Now with direct access to the Weather Company’s multitudinous sensors and digital channels, IBM could revolutionize how well we’re able to predict—and plan for—weather events using data already available today.
Tennis offers a handy analogy. Since IBM got involved in tennis—it powers the point tracking and analytics at the US Open and the other Grand Slam tournaments—it’s shaped the way we think about the sport. Commentators no longer simply talk about how many second serves a player has had in a match.
Now, thanks to IBM’s data analysis, we know in an instant the likely velocity of the second serves the player is going to make, and the likelihood that the serve will be in, given the player’s history in the tournament, against that particular player, and on that surface. IBM brought big data to the hardcourt. The Weather Company acquisition has set IBM up to do the same thing for weather.
Watson is designed to literally crunch all of the data it can get its hands on. Even before the deal, IBM already had lots of weather data to play with. The Physical Analytics team is using information from essentially every weather report ever disseminated in history to try to build a system to more accurately predict the weather. The team, lead by Hendrik Hamann, is trying to build this database to figure out when it’s going to get cloudy so that solar energy generating companies can more accurately plan what resources will be available when.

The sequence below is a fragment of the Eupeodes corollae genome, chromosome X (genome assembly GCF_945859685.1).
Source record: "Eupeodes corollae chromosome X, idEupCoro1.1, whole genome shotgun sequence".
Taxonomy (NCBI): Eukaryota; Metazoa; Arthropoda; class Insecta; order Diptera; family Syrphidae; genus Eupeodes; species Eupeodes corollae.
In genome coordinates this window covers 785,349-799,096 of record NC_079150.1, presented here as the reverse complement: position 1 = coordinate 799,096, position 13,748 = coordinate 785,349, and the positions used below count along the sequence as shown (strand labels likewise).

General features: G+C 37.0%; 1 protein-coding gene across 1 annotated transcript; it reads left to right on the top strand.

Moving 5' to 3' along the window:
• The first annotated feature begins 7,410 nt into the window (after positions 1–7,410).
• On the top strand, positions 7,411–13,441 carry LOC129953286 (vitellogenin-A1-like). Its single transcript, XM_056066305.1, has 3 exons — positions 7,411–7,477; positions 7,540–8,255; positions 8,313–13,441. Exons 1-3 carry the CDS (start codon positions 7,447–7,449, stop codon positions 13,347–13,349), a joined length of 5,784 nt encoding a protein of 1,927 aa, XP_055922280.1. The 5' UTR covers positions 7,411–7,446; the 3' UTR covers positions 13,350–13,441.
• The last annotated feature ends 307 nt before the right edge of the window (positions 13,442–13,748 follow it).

IBM announced in July that its research has already led the team to create models that are 30% more accurate in predicting cloud cover than any other models out there. And their system—which is a machine learning system—will only get better with time, as more data is fed into the system. Rather like Watson.